Oddie, a winner of several violin competitions who has soloed with such ensembles as the Colorado Symphony Orchestra, will perform two movements from Bach’s Sonata No. 3 in C major for solo violin; three short pieces by Fritz Kreisler; Saint-Saens’s Introduction and Rondo Capriccioso; and Brahms’s Sonatensatz. The two will perform together in Mozart’s Schon lacht der holde Frühling, KV 580, for soprano, violin, and piano. They will be joined by pianist Ryan McCullough, a graduate student at the University of Southern California.


Published February 12, 2010
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Vista program offers a fresh look at chamber music by Shostakovich, Piazzolla, and Brahms

vistaThe Yale School of Music presents Vista: A Fresh Look at Chamber Music on Sunday, February 21, 2010 at 4 pm in Sprague Hall. Part of the School of Music’s renowned chamber music program, Vista features diverse student ensembles that have been selected and coached by faculty. Each ensemble not only performs but also offers insight into the music through spoken commentary. Wendy Sharp is the coordinator of the chamber music program and the director of the Vista series.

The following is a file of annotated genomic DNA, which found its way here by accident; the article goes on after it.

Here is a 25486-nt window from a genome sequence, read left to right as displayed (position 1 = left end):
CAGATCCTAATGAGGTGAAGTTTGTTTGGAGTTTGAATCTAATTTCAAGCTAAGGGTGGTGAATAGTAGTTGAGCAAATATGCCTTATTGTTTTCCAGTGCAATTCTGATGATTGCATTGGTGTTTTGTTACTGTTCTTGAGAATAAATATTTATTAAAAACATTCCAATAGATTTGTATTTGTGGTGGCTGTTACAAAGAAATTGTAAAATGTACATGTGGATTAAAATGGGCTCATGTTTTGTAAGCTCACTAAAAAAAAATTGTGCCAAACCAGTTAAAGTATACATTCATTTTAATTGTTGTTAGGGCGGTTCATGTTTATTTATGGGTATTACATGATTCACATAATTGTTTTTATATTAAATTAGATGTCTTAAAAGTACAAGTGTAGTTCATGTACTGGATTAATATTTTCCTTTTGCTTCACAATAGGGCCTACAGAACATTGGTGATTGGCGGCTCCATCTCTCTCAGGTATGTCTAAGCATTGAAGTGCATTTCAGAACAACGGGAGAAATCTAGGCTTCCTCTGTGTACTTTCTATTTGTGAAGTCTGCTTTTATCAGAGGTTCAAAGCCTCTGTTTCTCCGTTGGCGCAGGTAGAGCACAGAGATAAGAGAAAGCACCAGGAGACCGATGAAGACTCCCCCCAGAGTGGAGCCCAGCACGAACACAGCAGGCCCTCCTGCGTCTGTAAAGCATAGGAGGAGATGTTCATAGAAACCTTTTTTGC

This Vista program will offer music by Shostakovich, Piazzolla, and Brahms. Dariya Nikolenko, flute, and Yun-Chu Candy Chiu, marimba, will play Piazzolla’s Histoire du Tango. Igor Pikayzen, violin; Kyung-Mi Anna Preuss, cello; and David Fung, piano, will present Shostakovich’s Piano Trio No. 2 in E minor, Op. 67. The third ensemble – Anastasia Metla, violin; Mathilde Geismar Roussel, viola; Mo Mo, cello: and Juan Carlos Fernandez-Nieto, piano – will perform the Brahms Piano Quartet in C minor, Op. 60.


Published February 12, 2010
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Harpsichordist Linda Skernick offers an all-Bach program at the Collection of Musical Instruments


The Yale Collection of Musical Instruments will present the well-regarded harpsichordist Linda Skernick in an all-Bach recital on Sunday, February 28, 2010 at 3 pm.

The program will include the Prelude, Fugue and Allegro in E-Flat major, BWV 998; the Partita No. 6 in E minor, BWV 830; Four Duets, BWV 802-805; and the French Suite No. 5 in G Major, BWV 816. The concert will take place in the intimate venue of the Yale Collection of Musical Instruments, one of the foremost institutions of its kind.  MORE

Published February 10, 2010
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Yale Philharmonia offers four 20th-century works for chamber orchestra in Sprague Hall Feb. 26-27

Program features the original version of Copland’s Appalachian Spring

Phil_Chamber_Orch_blogThe Yale Philharmonia, the premier ensemble of the Yale School of Music, will present two concerts of music for chamber orchestra on Friday and Saturday, February 26 and 27, at 8 pm in Sprague Hall. The program, which is the same each night, belies the twentieth century’s reputation for difficult music: all four pieces are tonal and among the era’s most approachable repertoire. Shinik Hahm, the conductor of the Yale Philharmonia, will lead both performances.